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Accuracy • Independence • Integrity

August 19, 2017   |   Ithaca, NY

Accent

Futures in fashion

Three students are quickly working to sew up loose ends in preparation for showing their original designs at the college fashion show.

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From left, sophomores Bianca Lupi and Sydney Normil and freshman Diana Cui sew and cut fabrics Feb. 25 in preparation for the fashion show tonight in Emerson Suites. All three students will be showing three original pieces. KELSEY O’CONNER/THE ITHACAN

Freshman Diana Cui and sophomores Bianca Lupi and Sydney Normil have each been selected to show three looks at Maestro Production’s annual fashion show — called Empire Runway this year — to be held at 7 p.m. today in Emerson Suites. This year’s show will be the first year the project has featured three student designers, whereas previous years have featured only one designer.

Lupi, Cui and Normil were selected out of more than 20 applicants. Designers had to submit sketches, a résumé and an application as well as come to an interview with Executive Producer Cara Lawton, a senior communication management design major.

Lawton said the decision to feature more than one designer this year was made in order to emphasize how much creativity students can offer.

“Hopefully other faculty members and administrators will come to understand and appreciate what can come out of the creative minds of Ithaca College students,” Lawton said.

For Lupi, an integrated marketing and communications major, love of fashion is rooted in her love of theater. She said designing for theater takes a different skill set, though.

“[Designing for theater] is not as real,” Lupi said. “You’re creating a character. You’re creating a scene in a different time, in a different world that’s not quite as strict.”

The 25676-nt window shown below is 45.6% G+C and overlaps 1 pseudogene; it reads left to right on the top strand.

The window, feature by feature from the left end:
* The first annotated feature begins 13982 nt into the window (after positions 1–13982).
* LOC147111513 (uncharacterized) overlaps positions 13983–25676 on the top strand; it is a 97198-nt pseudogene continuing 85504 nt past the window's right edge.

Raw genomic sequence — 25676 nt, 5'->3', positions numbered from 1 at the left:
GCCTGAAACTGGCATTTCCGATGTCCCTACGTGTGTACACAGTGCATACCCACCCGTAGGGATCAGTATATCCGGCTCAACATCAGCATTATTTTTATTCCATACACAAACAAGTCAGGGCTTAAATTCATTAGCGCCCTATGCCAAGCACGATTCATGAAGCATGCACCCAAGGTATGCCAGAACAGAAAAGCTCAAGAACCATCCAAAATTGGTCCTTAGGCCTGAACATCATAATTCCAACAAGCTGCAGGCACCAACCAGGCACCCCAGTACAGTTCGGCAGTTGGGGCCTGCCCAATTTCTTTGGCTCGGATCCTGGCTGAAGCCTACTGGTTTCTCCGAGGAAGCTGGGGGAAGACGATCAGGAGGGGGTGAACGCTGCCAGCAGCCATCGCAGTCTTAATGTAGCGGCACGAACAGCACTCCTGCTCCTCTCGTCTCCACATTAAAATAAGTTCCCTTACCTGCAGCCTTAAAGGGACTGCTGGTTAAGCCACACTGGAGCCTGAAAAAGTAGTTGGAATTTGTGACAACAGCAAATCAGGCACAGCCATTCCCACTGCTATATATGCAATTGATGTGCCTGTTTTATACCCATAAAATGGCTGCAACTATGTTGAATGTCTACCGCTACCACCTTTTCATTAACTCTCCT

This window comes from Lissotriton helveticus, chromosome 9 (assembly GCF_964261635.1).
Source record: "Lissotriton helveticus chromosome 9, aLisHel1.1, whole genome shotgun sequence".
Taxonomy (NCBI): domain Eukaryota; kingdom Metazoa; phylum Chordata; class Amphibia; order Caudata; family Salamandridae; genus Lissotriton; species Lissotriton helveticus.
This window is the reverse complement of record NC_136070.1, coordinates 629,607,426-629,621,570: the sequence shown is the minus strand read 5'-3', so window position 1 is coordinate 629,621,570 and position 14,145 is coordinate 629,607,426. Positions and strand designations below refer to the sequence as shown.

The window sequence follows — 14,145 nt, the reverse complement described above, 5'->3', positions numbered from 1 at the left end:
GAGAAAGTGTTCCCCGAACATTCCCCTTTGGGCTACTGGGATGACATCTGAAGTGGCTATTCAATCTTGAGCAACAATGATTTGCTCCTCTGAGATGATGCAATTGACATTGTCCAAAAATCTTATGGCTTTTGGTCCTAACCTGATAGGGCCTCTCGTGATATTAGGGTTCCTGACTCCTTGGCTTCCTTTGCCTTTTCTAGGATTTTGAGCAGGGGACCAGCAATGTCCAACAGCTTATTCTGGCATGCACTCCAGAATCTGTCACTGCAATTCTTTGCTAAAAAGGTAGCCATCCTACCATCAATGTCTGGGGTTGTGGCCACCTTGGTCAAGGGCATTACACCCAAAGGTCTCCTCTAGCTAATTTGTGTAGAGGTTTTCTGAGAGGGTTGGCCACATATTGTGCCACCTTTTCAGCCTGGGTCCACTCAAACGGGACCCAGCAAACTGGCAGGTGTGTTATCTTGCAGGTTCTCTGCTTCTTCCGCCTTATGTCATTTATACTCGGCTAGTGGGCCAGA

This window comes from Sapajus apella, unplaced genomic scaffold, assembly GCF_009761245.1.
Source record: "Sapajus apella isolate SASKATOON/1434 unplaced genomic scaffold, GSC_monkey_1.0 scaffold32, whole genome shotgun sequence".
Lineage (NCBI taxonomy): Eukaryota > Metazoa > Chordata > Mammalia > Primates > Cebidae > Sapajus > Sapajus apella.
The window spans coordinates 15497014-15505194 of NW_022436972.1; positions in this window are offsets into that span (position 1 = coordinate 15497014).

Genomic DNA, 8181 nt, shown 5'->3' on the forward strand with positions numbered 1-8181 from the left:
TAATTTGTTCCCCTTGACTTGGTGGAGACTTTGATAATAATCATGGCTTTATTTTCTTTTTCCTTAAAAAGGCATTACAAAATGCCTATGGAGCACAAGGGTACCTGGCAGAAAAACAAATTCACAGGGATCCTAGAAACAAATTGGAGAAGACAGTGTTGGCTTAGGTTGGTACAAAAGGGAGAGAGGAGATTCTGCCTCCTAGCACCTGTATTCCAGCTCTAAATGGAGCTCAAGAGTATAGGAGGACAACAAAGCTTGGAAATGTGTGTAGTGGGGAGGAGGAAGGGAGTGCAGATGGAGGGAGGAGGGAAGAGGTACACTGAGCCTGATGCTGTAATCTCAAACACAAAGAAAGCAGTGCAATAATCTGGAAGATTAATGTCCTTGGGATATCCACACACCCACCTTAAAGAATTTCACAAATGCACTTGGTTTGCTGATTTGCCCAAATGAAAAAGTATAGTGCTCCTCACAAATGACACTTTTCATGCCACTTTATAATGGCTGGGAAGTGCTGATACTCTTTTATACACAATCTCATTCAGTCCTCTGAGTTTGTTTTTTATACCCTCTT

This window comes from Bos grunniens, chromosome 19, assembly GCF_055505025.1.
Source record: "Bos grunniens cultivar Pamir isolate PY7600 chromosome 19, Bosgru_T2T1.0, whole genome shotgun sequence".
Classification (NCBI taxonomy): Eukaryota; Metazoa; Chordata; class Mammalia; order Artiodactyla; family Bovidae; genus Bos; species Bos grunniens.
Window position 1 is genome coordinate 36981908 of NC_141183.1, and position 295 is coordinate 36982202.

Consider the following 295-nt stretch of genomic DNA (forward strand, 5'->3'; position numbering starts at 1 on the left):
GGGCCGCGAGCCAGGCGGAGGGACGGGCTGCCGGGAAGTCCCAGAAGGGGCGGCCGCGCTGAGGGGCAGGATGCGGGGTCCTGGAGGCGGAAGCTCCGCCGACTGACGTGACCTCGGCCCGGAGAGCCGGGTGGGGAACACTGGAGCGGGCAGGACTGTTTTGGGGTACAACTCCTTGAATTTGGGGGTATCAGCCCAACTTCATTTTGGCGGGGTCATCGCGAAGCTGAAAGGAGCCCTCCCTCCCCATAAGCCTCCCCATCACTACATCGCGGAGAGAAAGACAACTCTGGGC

Cui, an integrated marketing and communications major, grew up in New York City. She said she learned most of her design skills from taking classes at the Fashion Institute of Technology during high school. She said one of her greatest influences came from bonding with a childhood friend over having the same handbag.

“I really got into [fashion] after my friend showed me how fun it was, how personal it was and how you can speak a lot with just what you wear,” she said.

Normil, a journalism major, showed an interest in fashion at a young age when she used to style her Barbie dolls’ outfits. But she said she doesn’t like her designs to be as generic as those produced for Barbie.

“I’m the kind of person to never wear sweatpants outside of the house,” she said. “Never blend in. That’s how I take a lot of things.”

Normil said she loves fashion design as well as social issues and wants to become a writer for Vogue before launching her own line.

“I want to be a human rights activist so I want to bring that to Vogue,” she said. “There are certain things women should know about that are affecting other women around the world. ”

Both Lupi and Cui would like to have a career in fashion public relations before launching their own clothing lines. Cui said her decision to earn a degree from the college rather than a fashion school was influenced by advice from her FIT instructor, who said fashion is 90 percent communication and 10 percent design.

“If [communication] is that important of a chunk, then I should work on communication first and keep fashion as a hobby,” she said. “There are starving artists everywhere, and I don’t want to be one of those people.”

Normil said her designs take basic pieces and transform them to create an outfit that’s bold and extravagant. She said clothing should carry a subliminal message showing individuality.

“I like things that reveal who you are as a person without being too flamboyant,” she said.

Cui said she likes to provide a balanced mix of structure and softness in her designs.

“[If my design is] going to be feminine, I’ll probably mix some masculinity in there just to show that women can dress both ways — that instead of being super dainty, you can [add] some hardness to the softness,” she said.

The designers said they consider Empire Runway a step closer to breaking into the industry. Normil said fashion’s allure is in creating something.

“I can have an image of something in my head and make it in a physical [way],” she said. “[Fashion] is exciting because it takes dreams and thoughts and makes it reality; it makes it something tangible.”